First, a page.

Orange County Employment Attorney: Just last week, on Monday, August 12, 2013, Governor Brown signed into law a bill that amends California’s Fair Employment and Housing Act to specify that sexually harassing conduct need not be motivated by sexual desire.
Senate Bill 292, sponsored by the California Employment Lawyers Association, overrules the Court of Appeal’s decision in Kelley v. Conco Companies (2011) 196 Cal.App.4th 191 – a case that had a perverse effect on employee’s protections under California anti-harassment law. In Kelley, the Court ruled that although the male iron worker was subjected to a “barrage of sexually demeaning comments and gestures by his male supervisor” that were “graphic, vulgar, and sexually explicit,” and was also physically threatened by coworkers in retaliation for his complaints about his supervisor, his claim of sexual harassment failed because the plaintiff could not prove that “the harasser was homosexual” or was “motivated by sexual desire.” Fortunately, the enactment of SB 292 rectified this unreasonable result, and shifts the focus back to whether the harasser targeted the victim because of his or her gender, not whether the harasser had sexual intent or desire for the victim.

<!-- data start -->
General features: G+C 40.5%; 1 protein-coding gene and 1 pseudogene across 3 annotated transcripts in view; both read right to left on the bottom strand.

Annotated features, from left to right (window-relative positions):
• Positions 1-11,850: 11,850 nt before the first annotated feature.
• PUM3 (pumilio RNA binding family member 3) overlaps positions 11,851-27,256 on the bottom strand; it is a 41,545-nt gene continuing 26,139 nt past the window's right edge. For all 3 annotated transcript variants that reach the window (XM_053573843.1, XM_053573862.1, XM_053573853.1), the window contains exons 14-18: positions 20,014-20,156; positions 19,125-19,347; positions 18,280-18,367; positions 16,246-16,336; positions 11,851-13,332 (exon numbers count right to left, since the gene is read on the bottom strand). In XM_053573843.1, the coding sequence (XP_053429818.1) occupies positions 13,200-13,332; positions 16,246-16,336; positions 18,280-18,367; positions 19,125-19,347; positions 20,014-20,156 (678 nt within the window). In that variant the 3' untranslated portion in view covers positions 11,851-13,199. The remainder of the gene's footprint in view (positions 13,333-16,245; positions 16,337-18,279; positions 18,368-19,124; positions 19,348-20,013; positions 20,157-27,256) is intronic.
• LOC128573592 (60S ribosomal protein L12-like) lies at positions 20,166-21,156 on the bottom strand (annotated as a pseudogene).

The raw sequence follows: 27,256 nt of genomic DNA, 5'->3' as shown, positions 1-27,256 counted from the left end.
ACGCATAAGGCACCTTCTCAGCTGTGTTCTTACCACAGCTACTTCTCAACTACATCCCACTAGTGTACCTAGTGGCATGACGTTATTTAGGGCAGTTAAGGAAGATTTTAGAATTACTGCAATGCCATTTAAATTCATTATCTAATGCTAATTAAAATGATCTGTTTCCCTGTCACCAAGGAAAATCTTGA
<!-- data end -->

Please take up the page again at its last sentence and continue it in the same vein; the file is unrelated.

Now, California law affords protection to male employees who’ve been subjected to unwanted, sexually harassing comments and conduct by other heterosexual males in the workplace — a serious issue that had been long overlooked or downplayed. Hopefully, this amendment will effectively encourage male workers to report sexual harassment to their employers without fear of being ignored or, even worse, retaliated against.